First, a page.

A second thing is that we are about to launch is a new wiki that will let us collect education content in a more organized way. For both of these efforts, all credit goes to Jee and a new programmer on the team, Diana, who has been doing amazing work.

The last thing that we've been discussing is partnering with some professional educators (incl. folks at Nova) to make videos & tutorials specifically for high school students. This is a really exciting initiative, and Adrien has heard recently that some folks at NovaLabs have been pursuing funding, with promising results. So stay tuned for that.

Please do continue to post here with further requests -- or better, descriptions of how you are thinking of using EteRNA in the classroom!
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Eli Fisker

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This is amazing news, not just for the highschool students and their teachers. But for all of Eterna, especially our newer members. Thanks Jee and Diana for making this happen and Adrien too for working with Nova.
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Quxwozing

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That's cool! I'm a 7th grade student.
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Adrien Treuille, Alum

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This is so cool. Thanks for playing!
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Amber Beyer

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My school is actually working to make this into a community service project for the science oriented students that are really interested in it.
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rhiju, Researcher

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Amber: Let us know if you need something to make EteRNA playing count as community service. My guess is that the time spent by one student to guide another student in the community into the 'lab' and to get something synthesized should qualify!
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Amber Beyer

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What my school is trying to figure out currently is if there is a way that we could log active hours when working on a lab.
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Jeehyung Lee, Alum

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Hi Amber - we don't have specific logging features other than player profiles right now.. but that could change. Do you have specific activities you would like to track in your class? Please let us know.
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chalter

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wish this was around when I was in high school...
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Ajones

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Have you made any headway with EteRNA Academy? I'm teaching a bioengineering course in the fall (2013), and I'm interested using it in some way. At this point, I'm just planning on sending a link to the students.
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rhiju, Researcher

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Yes, we've started putting together materials, at least for a module in a graduate level course. Lots of lessons learned, and some very nice designs by students. In addition, we are working with NOVA labs to make a module for middle/high school students over the next year. At what level is your course at?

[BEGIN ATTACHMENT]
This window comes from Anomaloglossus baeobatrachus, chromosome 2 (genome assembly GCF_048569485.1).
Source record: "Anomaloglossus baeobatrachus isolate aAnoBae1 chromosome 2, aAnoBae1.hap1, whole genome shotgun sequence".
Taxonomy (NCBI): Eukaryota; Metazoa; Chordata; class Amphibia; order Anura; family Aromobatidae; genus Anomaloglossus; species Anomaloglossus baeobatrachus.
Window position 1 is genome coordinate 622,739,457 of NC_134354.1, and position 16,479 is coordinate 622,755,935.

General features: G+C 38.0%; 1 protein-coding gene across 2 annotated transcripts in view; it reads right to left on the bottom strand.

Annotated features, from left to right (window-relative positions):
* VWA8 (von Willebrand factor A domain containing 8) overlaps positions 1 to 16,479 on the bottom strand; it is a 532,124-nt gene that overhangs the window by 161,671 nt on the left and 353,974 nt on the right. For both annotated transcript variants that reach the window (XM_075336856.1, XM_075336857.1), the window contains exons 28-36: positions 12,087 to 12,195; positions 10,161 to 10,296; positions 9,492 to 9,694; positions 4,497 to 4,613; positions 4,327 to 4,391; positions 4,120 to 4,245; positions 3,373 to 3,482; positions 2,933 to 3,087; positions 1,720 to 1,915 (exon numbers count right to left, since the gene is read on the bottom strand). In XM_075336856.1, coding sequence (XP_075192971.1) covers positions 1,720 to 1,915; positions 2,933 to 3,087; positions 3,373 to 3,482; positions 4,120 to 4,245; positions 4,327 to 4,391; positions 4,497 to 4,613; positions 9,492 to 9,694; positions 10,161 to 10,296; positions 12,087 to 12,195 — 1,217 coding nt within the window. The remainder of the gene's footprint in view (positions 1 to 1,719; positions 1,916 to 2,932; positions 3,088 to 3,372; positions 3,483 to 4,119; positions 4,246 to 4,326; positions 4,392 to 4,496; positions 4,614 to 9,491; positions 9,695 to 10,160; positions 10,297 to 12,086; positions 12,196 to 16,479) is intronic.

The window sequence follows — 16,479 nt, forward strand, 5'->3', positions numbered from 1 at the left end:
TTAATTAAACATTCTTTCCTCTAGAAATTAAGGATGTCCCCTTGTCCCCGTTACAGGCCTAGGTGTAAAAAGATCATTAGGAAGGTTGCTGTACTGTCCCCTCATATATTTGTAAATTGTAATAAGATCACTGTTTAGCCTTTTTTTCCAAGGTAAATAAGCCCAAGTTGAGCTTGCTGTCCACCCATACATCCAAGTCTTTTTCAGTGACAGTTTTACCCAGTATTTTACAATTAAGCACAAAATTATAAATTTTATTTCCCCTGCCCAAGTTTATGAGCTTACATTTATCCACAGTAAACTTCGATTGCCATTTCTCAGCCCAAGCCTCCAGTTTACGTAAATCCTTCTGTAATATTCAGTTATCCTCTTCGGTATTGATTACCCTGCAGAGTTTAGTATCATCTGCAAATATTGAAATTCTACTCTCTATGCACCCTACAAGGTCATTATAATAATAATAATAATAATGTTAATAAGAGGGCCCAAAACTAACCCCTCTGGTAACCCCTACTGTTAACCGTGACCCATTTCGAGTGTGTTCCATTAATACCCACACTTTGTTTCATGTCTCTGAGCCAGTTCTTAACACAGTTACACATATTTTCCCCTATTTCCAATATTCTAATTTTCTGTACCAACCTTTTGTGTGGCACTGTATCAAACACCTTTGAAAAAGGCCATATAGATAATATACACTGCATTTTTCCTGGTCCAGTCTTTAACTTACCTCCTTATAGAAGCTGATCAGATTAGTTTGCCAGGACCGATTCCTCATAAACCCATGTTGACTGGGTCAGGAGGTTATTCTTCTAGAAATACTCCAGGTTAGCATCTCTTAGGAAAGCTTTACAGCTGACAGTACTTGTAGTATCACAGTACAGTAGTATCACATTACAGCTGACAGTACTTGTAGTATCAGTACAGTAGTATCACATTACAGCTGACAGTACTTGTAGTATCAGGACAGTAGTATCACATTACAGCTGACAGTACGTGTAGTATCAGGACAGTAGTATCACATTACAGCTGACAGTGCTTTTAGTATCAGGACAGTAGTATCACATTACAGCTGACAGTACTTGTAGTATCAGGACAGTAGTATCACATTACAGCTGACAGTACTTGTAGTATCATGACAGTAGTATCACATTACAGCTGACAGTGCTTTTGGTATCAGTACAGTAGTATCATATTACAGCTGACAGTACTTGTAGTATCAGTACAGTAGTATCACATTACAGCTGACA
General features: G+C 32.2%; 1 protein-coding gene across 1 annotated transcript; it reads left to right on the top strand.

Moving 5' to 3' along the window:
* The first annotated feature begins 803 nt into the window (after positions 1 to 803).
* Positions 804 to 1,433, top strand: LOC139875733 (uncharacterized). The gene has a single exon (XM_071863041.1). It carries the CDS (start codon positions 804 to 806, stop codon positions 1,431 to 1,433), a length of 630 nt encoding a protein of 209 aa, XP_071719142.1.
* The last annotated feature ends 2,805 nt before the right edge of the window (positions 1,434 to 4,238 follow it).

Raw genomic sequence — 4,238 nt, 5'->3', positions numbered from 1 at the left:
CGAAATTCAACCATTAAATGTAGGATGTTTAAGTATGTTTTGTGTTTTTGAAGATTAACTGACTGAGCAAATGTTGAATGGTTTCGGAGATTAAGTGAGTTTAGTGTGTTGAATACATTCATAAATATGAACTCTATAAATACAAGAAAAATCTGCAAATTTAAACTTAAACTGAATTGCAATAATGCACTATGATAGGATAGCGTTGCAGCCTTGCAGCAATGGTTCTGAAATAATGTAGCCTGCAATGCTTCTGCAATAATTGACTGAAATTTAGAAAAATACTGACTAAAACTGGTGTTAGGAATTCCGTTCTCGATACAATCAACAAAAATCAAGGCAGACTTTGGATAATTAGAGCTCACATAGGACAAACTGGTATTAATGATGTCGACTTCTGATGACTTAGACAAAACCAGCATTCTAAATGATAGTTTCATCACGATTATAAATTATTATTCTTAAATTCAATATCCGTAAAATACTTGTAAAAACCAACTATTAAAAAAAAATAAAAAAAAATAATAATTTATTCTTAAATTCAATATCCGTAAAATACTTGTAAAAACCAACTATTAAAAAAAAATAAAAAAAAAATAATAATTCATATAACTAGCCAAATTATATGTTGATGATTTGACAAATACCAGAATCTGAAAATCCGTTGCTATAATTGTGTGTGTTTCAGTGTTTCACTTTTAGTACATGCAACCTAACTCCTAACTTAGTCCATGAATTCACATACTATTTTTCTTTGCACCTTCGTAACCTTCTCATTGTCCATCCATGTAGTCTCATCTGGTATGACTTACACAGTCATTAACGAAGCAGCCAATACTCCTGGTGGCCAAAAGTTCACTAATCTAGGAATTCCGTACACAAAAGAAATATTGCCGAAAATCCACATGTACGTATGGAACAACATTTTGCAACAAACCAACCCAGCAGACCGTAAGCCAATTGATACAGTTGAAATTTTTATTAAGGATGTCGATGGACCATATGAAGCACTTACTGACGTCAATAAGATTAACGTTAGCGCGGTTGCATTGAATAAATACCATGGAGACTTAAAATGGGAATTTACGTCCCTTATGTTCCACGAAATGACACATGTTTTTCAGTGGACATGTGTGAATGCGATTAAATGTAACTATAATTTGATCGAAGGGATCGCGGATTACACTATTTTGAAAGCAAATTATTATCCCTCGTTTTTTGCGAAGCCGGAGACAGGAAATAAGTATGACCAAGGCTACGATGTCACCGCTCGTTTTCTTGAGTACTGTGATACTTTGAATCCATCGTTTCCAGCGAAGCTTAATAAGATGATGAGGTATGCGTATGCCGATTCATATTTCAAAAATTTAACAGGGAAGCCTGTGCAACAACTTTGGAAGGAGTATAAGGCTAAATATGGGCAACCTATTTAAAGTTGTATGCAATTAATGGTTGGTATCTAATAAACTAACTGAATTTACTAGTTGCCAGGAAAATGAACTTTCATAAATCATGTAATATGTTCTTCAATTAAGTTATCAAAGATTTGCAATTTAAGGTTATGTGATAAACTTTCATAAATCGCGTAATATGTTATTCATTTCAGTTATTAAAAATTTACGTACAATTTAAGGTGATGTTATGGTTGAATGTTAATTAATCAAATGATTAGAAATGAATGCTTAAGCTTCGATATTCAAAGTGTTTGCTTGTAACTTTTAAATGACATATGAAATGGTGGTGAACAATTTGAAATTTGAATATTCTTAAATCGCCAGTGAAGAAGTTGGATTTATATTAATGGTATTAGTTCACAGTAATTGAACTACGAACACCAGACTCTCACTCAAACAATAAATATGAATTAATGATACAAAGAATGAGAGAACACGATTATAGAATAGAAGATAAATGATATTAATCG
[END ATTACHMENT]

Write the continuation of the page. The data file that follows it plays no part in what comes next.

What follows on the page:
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Ajones

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Freshman undergraduate bioengineers
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rhiju, Researcher

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I'll work to have our materials up for a grad. level course. by end of July and post here. At the very least, we've found a set of puzzles to solve that nicely introduce concepts. Perhaps a worksheet asking students to answer specific questions about those puzzles could then serve as something handed in for a grade.
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rhiju, Researcher

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I've put up the materials for our course here, along with an evaluation of how folks did. For this pilot round, the experiment-based scores were used for extra credit, but it might be interesting to tie actual grades to the score...

Note that the course is for Ph.d. students, so the lectures assume some degree of mathematical sophistication and chemistry/physics knowledge.
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PopSci

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Hi Rhiju et al.--

I am teaching upper-level, undergraduate Genetics this fall and my lab manager recently sent me the link to the Wired article. I'm now checking out eteRNA and strongly considering using it for a lab or out of class exercise. I would love to keep up with ongoing developments for college teaching!
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rhiju, Researcher

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Check out initial materials from us and other educators at the wiki here , and we're developing some beautiful educational content in collaboration with NovaLabs over the next year. If you come up with useful worksheets tutorials, please also return the factor by posting to the wiki! Thanks!